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The cost of unanticipated household finance shocks : two examples


  • Kartik B. Athreya
  • Urvi Neelakantan


This article presents two simple calculations aimed at providing a first step in quantifying the costs of unanticipated financial shocks to a household. The two types of shocks considered are (1) an unanticipated drop in net worth and (2) an unexpected increase in the interest rate on borrowing. The shocks are faced by households in a life-cycle consumption-savings model and the costs are measured in terms of annual consumption. In general, for empirically plausible shocks, the results show that net worth shocks are substantially costlier than interest rate shocks. The costs of the shocks also vary systematically with the age of the household, with the net worth shock being especially costly for older households.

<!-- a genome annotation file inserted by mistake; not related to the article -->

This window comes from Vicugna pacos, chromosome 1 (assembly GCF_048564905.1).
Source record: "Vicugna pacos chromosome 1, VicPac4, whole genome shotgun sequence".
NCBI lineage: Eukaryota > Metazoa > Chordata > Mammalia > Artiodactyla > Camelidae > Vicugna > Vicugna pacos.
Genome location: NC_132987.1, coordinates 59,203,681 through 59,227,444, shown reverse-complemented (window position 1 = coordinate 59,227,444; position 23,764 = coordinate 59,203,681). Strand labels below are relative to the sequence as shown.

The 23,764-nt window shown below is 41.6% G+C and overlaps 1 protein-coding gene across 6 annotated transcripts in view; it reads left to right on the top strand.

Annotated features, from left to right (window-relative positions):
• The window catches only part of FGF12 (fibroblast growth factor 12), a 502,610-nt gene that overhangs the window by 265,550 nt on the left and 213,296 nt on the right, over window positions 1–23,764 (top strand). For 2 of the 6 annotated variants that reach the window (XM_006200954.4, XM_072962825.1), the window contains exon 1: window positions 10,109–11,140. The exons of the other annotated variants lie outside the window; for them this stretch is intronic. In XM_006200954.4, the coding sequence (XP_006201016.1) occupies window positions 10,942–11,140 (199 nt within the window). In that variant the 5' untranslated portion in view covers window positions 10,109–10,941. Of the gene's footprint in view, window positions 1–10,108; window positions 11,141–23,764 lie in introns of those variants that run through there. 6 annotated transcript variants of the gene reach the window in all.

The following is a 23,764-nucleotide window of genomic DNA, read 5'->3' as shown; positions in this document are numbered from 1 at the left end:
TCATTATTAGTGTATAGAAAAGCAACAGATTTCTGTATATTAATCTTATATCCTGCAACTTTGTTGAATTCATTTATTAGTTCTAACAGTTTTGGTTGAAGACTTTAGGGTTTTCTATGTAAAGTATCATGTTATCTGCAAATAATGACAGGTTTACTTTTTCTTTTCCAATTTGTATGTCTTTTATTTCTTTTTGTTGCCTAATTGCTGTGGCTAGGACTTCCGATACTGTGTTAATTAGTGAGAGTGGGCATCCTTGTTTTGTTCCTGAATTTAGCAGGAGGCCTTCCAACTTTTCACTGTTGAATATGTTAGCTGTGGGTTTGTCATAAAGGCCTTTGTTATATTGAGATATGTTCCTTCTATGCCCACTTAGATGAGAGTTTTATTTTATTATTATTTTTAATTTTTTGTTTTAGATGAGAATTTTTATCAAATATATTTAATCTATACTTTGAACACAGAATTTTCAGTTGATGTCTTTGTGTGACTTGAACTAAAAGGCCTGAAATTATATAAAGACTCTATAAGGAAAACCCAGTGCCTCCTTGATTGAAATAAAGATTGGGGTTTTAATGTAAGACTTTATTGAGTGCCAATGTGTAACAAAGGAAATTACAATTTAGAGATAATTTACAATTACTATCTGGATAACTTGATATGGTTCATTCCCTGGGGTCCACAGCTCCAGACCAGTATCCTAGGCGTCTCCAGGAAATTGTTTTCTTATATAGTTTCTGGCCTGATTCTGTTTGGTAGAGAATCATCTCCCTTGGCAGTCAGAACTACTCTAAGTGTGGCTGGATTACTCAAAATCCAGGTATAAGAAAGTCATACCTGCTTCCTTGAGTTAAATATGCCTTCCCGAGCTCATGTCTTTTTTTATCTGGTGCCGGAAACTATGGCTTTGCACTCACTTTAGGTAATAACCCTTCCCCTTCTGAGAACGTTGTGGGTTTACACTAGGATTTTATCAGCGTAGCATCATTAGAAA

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  • Kartik B. Athreya & Urvi Neelakantan, 2011. "The cost of unanticipated household finance shocks : two examples," Economic Quarterly, Federal Reserve Bank of Richmond, issue 4Q, pages 431-450.
  • Handle: RePEc:fip:fedreq:y:2011:i:4q:p:431-450:n:v.97no.4

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    References listed on IDEAS

    1. Huggett, Mark & Ventura, Gustavo, 2000. "Understanding why high income households save more than low income households," Journal of Monetary Economics, Elsevier, vol. 45(2), pages 361-397, April.
    2. Storesletten, Kjetil & Telmer, Christopher I. & Yaron, Amir, 2004. "Consumption and risk sharing over the life cycle," Journal of Monetary Economics, Elsevier, vol. 51(3), pages 609-633, April.
    3. Huggett, Mark, 1996. "Wealth distribution in life-cycle economies," Journal of Monetary Economics, Elsevier, vol. 38(3), pages 469-494, December.
    4. Athreya, Kartik B., 2008. "Default, insurance, and debt over the life-cycle," Journal of Monetary Economics, Elsevier, vol. 55(4), pages 752-774, May.
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    Cited by:

    1. Davis, Andrew & Kim, Jiseob, 2017. "Explaining changes in the US credit card market: Lenders are using more information," Economic Modelling, Elsevier, vol. 61(C), pages 76-92.

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